The body of the train’s conductor, Guy Goff, was found seven months later, in May 1924, washed down the North Platte. Engineer, Ed Spangler, was discovered in January of the following year. In all, the cost of the wreck totaled close to a million dollars and 31 deaths are reported, although the final number remains uncertain because of the discrepancy in passenger numbers. The day after the wreck, a nine-year-old boy was seen searching for days for his father at the wreck site. No confirmation was received that the man was ever found.
My dad…when I think of him, I always feel such a sense of pride in who he was. He had lived so great a life, seen so many things, gone places, and while many people might not think his life was so grand, I did. My dad, Allen Spencer, was born on April 27, 1924 in Superior, Wisconsin, to Allen and Anna (Schumacher) Spencer. He was the third of their four children, and one of two rather mischievous boys. The family owned a farm, and the children helped with the chores there. His dad worked for the Great Northern Railroad as a carpenter, building and repairing the seats on the train, and any other carpentry work needed. That fact gave the children Laura, William (Bill), Allen (my dad), and Ruth, the unique privilege of having a pass to ride the train for free, as a dependent of their dad, making their trips to school easier, though not without adventure. As I said, the boys were mischievous, and boarding the train in the normal, everyday way was just too boring. They boys hopped on the moving train, every chance they got, always hoping not to be caught and scolded. They were told repeatedly not to hop on the train, because it was unsafe, but they were boys, and they liked the danger.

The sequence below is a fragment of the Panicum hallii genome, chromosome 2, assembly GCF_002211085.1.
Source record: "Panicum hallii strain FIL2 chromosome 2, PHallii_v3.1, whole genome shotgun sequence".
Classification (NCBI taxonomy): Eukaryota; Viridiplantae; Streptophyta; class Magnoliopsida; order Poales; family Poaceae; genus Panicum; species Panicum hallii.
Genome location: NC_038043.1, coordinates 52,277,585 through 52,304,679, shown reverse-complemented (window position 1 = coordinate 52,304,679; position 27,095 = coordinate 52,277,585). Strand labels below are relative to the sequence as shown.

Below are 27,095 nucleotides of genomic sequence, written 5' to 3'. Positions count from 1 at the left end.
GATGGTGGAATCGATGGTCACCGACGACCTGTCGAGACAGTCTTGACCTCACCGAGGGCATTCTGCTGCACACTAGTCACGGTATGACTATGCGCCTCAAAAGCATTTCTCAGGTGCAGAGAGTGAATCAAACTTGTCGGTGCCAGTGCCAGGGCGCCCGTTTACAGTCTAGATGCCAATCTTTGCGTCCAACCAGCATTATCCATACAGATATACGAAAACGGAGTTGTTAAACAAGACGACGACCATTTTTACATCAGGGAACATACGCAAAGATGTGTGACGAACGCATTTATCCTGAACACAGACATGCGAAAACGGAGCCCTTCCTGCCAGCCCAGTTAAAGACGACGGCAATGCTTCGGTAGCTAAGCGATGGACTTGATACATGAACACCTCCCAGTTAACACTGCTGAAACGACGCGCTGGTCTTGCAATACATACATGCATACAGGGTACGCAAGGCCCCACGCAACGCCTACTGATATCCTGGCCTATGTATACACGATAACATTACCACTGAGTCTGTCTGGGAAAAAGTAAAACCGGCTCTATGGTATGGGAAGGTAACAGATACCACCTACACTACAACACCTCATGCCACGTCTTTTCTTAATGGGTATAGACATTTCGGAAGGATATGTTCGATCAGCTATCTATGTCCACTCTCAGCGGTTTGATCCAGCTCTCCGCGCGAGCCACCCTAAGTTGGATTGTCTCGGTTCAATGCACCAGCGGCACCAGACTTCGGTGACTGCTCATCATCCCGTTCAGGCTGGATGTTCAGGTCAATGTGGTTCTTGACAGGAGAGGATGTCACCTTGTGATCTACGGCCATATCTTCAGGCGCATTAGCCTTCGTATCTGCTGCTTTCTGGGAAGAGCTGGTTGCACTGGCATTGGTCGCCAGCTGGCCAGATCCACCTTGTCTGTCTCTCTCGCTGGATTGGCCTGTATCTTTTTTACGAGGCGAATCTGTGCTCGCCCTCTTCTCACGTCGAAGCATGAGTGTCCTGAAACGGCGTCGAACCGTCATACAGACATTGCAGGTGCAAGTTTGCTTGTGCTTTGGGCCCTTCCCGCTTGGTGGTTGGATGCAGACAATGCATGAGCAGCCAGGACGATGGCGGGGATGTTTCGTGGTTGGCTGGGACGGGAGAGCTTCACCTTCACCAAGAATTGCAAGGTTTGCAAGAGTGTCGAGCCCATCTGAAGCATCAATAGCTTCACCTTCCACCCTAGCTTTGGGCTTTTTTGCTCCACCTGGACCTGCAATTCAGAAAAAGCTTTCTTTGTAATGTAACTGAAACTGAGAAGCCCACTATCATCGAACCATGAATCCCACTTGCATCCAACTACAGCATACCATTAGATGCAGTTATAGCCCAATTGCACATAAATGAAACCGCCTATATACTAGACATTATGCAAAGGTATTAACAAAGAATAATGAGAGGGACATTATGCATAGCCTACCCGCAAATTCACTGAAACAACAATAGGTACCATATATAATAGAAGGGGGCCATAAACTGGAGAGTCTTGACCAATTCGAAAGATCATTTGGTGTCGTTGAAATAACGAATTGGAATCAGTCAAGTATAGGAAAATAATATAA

Growing up, the train adventures weren’t the only ones the boys had, and probably not the most dangerous either. When dad was about 15 and his brother, Uncle Bill about 17, the boys decided to take the summer and go look for work. They didn’t make reservations at hotels, or have previously lined up jobs, but rather hit the road and did odd jobs in the towns they came across. One time there was no room in the local hotel, so the local sheriff allowed them to sleep in the jail…the first and last time either of them was in jail, as far as I know. If I know my dad and my uncle, they thought it was a great adventure…even though their mother would have been appalled. Or maybe she would have been grateful to the sheriff for keeping her boys off the street.